Language Hat has debunked one of my favourite linguistic facts, which has been around for ages and that I’ve often heard quoted by people who seemed to know what they were talking about. I genuinely believed that Eskimos had one hundred words for snow, proving that language is a cultural product manufactured by people to make sense of a common reality. If there’s a lot of snow where you live, you probably have lots of words to differentiate its different types according to texture, weight, colour, etc. whereas people from the Sahara desert would just see white stuff and would only need one generic word.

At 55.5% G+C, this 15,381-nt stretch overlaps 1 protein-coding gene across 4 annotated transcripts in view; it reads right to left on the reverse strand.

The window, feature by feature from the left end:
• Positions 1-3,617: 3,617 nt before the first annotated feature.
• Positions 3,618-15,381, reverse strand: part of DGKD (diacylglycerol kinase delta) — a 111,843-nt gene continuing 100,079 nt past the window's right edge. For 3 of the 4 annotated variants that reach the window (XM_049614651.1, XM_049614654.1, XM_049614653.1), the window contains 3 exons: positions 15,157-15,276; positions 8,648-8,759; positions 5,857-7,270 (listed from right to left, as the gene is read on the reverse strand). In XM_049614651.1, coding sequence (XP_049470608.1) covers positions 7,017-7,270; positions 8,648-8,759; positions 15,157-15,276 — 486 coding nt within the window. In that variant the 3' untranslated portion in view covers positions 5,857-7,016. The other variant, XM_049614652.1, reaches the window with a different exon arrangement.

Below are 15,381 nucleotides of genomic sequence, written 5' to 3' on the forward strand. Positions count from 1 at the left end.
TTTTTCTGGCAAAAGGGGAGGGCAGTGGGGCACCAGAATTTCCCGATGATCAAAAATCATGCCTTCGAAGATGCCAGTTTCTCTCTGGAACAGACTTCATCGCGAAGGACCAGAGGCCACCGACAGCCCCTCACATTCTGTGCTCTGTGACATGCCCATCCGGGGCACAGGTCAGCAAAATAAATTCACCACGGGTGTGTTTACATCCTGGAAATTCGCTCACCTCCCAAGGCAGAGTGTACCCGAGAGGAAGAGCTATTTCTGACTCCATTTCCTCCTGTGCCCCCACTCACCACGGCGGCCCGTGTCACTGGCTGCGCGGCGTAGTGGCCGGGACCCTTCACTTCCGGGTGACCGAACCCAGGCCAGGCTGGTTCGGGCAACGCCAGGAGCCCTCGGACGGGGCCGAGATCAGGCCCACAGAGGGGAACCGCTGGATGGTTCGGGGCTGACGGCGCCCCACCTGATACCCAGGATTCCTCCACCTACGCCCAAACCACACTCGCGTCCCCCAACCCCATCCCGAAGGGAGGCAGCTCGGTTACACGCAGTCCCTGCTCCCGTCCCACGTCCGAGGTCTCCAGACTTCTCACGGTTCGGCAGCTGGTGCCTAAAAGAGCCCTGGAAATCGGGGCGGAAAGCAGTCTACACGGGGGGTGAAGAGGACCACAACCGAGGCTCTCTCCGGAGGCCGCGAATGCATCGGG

However, Geoffrey Pullum explains in this entry that it is not the case. Language Hat also provides that famous list of 100 words for snow. Or so I thought at first. I actually excitedly went to read the list before I read the entry properly, which means that I believed what I was going to read was the fruit of hours of painstaking research in polar temperatures. I’m amazed at my own seemingly limitless gullibility and embarrassed to confess that alarm bells only started ringing when I got to:
gristla: deep fried snow